MARCH overview. Family Rights and Responsibilities; a Lenten focus.   The right to life should be paramount and in some form it is enshrined in most national Constitutions, the UN Declaration of Human Rights and the Church’s Charter of Family Rights.  All human life, as individuals, but also as family units, is precious from the first moment of existence until natural death. Rights extend to safety and protection from harm. 

Concern for animal and plant life has become a growing concern and “extinction means forever” is a true consequence of lack of care and commitment.  A culture of life approach should not only focus on the perspective of justice, but also of love and positive relationships.  All of creation is interrelated.  We can speak of the “butterfly effect.” “When a butterfly flaps its wings in Dublin the energy it sets in motion can result in a tornado in far-away Pietermaritzburg. This right to protection of life and fair treatment of all life forms as a universal right is still far from being realized today.

There is a strong focus on rights in society today. However every right should be balanced with a responsibility on the part of everyone; individual, family and other institutions have the responsibility to ensure that the particular right is upheld.    

Underlying the principle of the common good is respect for the human person endowed with basic and inalienable rights. It has also to do with the overall welfare of society and the development of a variety of intermediate groups, especially the family as the basic cell of society.  It calls for the welfare of society, social peace, stability and security provided by a certain order. Society as a whole, and the state in particular are obliged to defend and promote the common good. LS  157. The rights of some to free enterprise and market freedom cannot supersede the rights of peoples and the dignity of the poor, or respect for the natural environment, for to make something our own, it is only to administer it for the good of all. FT 122. 

Setting the scene.  Lent is about stock-taking, conversion and revisiting our relationships with God, one another and creation. It is also about performing acts of Love and Sacrifice. The three Catholic practices of Lent are prayer, fasting and almsgiving.  Prayer, personal or communal, makes room for God in our lives. Fasting can mean denying ourselves, possibly something we particularly like, to share with others in need, or just as self-denial. Almsgiving is sharing with others some of our gifts, time, talents, money or other possessions.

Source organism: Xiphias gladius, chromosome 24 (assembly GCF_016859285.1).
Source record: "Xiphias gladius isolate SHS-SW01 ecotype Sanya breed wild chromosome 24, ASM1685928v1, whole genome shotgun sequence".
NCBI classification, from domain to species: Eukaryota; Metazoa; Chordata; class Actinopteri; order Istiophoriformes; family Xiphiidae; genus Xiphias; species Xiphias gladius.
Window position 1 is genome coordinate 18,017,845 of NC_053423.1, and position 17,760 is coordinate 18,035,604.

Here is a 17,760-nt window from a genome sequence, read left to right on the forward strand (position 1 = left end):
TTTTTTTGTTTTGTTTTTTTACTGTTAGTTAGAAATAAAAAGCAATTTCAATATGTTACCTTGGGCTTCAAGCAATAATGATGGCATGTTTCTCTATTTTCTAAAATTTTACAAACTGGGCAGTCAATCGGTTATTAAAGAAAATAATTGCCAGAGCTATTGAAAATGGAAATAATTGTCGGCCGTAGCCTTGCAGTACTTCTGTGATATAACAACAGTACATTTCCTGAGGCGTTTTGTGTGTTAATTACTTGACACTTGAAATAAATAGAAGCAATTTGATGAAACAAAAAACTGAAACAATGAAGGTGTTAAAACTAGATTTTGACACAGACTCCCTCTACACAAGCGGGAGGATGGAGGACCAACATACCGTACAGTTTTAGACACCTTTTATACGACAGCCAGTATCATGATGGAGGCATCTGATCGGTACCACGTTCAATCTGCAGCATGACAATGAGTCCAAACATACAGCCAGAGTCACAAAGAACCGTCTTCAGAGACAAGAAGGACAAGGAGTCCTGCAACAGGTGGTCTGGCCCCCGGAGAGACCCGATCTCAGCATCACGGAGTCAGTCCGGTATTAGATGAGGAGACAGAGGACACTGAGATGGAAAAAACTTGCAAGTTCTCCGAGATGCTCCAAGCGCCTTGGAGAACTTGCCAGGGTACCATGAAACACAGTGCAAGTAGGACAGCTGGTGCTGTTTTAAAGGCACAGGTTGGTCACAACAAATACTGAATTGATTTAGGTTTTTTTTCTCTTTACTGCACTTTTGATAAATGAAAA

March 1. No one wo has left house or brothers or sisters or mother or father, or children or lands, for my sake and for the gospel who will not receive a hundredfold The new bishop had some innovative ideas. In his Lenten pastoral letter he wrote, “This month in SA is Human Rights month, but we, in our Church, can make it FAMILY RIGHTS AND RESPONSIBILITIES month too.  I recommend that parishes and their PPCs and different desks combine for Lenten reflections on this.   Did you know that the SA Government Basic Education Department produced a Bill of Responsibilities for the Youth of South Africa in 2008 that links with the Bill of Rights in the Constitution.  I suggest that it is equally appropriate for the youth and for families to reflect on. It can be broken down into daily reflections.”              Reflect, share and act.  Scripture:Mark 10:28-31: No one wo has left house or brothers or sisters or mother or father, or children or lands, for my sake and for the gospel who will not receive a hundredfold now in this time, house and brothers and sisters and mothers and children and lands, with persecutions and in the age to come eternal life. Charter of Family Rights Article 4e : The rights of the person, even though they are expressed as rights of the individual have a fundamental social dimension which finds an innate and vital expression in the family.  All children, whether born in or out of wedlock enjoy the same right to social protection with a view to their integral personal development.  SA Youth Responsibilities Bill 8: The right to own property places on me the responsibility to take pride in and protect private and public property and not to take what belongs to others.  Choose an Act of Love and Sacrifice from the list also published on\